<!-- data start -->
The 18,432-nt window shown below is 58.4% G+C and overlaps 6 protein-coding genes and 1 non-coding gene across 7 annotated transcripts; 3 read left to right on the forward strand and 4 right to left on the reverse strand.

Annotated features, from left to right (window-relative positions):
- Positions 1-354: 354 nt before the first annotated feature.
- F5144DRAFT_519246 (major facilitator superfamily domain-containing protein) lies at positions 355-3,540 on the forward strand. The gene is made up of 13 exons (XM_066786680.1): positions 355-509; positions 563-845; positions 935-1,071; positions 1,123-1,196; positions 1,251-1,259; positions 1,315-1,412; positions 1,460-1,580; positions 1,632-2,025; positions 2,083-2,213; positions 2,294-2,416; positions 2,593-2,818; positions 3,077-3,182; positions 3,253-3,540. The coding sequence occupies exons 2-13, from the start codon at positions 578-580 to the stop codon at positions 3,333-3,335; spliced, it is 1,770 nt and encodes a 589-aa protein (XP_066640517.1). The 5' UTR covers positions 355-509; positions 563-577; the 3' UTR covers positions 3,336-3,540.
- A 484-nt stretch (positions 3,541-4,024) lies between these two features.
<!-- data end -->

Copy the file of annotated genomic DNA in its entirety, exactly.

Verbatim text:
The 18,432-nt window shown below is 58.4% G+C and overlaps 6 protein-coding genes and 1 non-coding gene across 7 annotated transcripts; 3 read left to right on the forward strand and 4 right to left on the reverse strand.

Annotated features, from left to right (window-relative positions):
- Positions 1-354: 354 nt before the first annotated feature.
- F5144DRAFT_519246 (major facilitator superfamily domain-containing protein) lies at positions 355-3,540 on the forward strand. The gene is made up of 13 exons (XM_066786680.1): positions 355-509; positions 563-845; positions 935-1,071; positions 1,123-1,196; positions 1,251-1,259; positions 1,315-1,412; positions 1,460-1,580; positions 1,632-2,025; positions 2,083-2,213; positions 2,294-2,416; positions 2,593-2,818; positions 3,077-3,182; positions 3,253-3,540. The coding sequence occupies exons 2-13, from the start codon at positions 578-580 to the stop codon at positions 3,333-3,335; spliced, it is 1,770 nt and encodes a 589-aa protein (XP_066640517.1). The 5' UTR covers positions 355-509; positions 563-577; the 3' UTR covers positions 3,336-3,540.
- A 484-nt stretch (positions 3,541-4,024) lies between these two features.